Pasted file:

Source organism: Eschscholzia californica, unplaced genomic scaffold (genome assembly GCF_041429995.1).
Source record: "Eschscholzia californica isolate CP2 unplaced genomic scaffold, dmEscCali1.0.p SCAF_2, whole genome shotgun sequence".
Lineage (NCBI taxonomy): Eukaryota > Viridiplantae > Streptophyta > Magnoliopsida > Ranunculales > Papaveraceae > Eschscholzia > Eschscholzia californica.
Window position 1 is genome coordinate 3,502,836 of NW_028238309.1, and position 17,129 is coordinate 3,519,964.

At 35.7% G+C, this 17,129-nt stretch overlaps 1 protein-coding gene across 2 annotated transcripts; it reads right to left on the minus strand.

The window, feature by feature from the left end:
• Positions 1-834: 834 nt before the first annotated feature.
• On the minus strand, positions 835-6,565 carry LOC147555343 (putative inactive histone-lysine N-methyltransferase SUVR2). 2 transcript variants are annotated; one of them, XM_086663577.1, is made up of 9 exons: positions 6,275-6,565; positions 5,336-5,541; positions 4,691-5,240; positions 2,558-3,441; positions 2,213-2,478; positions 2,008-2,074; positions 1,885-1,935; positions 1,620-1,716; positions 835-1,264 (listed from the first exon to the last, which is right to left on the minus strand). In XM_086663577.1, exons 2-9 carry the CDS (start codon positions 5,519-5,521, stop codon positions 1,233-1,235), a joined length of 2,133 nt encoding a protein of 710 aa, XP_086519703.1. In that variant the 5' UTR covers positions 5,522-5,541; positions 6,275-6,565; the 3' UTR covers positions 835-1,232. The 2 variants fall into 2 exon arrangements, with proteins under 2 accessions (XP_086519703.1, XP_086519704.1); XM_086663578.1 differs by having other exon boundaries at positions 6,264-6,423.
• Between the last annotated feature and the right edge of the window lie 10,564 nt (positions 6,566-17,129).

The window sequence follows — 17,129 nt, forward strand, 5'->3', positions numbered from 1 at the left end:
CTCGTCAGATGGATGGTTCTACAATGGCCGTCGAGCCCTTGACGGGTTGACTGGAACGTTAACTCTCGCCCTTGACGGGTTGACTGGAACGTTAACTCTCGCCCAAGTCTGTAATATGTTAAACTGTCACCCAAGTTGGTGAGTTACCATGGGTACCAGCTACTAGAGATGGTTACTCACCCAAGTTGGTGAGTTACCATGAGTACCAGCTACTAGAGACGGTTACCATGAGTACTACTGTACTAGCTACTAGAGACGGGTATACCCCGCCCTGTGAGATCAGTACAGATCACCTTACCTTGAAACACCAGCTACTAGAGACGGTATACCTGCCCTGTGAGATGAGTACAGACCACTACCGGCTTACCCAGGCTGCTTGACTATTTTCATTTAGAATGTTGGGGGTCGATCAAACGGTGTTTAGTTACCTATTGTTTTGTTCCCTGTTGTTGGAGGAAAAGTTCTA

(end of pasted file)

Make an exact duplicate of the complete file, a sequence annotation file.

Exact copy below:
Source organism: Eschscholzia californica, unplaced genomic scaffold (genome assembly GCF_041429995.1).
Source record: "Eschscholzia californica isolate CP2 unplaced genomic scaffold, dmEscCali1.0.p SCAF_2, whole genome shotgun sequence".
Lineage (NCBI taxonomy): Eukaryota > Viridiplantae > Streptophyta > Magnoliopsida > Ranunculales > Papaveraceae > Eschscholzia > Eschscholzia californica.
Window position 1 is genome coordinate 3,502,836 of NW_028238309.1, and position 17,129 is coordinate 3,519,964.

At 35.7% G+C, this 17,129-nt stretch overlaps 1 protein-coding gene across 2 annotated transcripts; it reads right to left on the minus strand.

The window, feature by feature from the left end:
• Positions 1-834: 834 nt before the first annotated feature.
• On the minus strand, positions 835-6,565 carry LOC147555343 (putative inactive histone-lysine N-methyltransferase SUVR2). 2 transcript variants are annotated; one of them, XM_086663577.1, is made up of 9 exons: positions 6,275-6,565; positions 5,336-5,541; positions 4,691-5,240; positions 2,558-3,441; positions 2,213-2,478; positions 2,008-2,074; positions 1,885-1,935; positions 1,620-1,716; positions 835-1,264 (listed from the first exon to the last, which is right to left on the minus strand). In XM_086663577.1, exons 2-9 carry the CDS (start codon positions 5,519-5,521, stop codon positions 1,233-1,235), a joined length of 2,133 nt encoding a protein of 710 aa, XP_086519703.1. In that variant the 5' UTR covers positions 5,522-5,541; positions 6,275-6,565; the 3' UTR covers positions 835-1,232. The 2 variants fall into 2 exon arrangements, with proteins under 2 accessions (XP_086519703.1, XP_086519704.1); XM_086663578.1 differs by having other exon boundaries at positions 6,264-6,423.
• Between the last annotated feature and the right edge of the window lie 10,564 nt (positions 6,566-17,129).

The window sequence follows — 17,129 nt, forward strand, 5'->3', positions numbered from 1 at the left end:
CTCGTCAGATGGATGGTTCTACAATGGCCGTCGAGCCCTTGACGGGTTGACTGGAACGTTAACTCTCGCCCTTGACGGGTTGACTGGAACGTTAACTCTCGCCCAAGTCTGTAATATGTTAAACTGTCACCCAAGTTGGTGAGTTACCATGGGTACCAGCTACTAGAGATGGTTACTCACCCAAGTTGGTGAGTTACCATGAGTACCAGCTACTAGAGACGGTTACCATGAGTACTACTGTACTAGCTACTAGAGACGGGTATACCCCGCCCTGTGAGATCAGTACAGATCACCTTACCTTGAAACACCAGCTACTAGAGACGGTATACCTGCCCTGTGAGATGAGTACAGACCACTACCGGCTTACCCAGGCTGCTTGACTATTTTCATTTAGAATGTTGGGGGTCGATCAAACGGTGTTTAGTTACCTATTGTTTTGTTCCCTGTTGTTGGAGGAAAAGTTCTA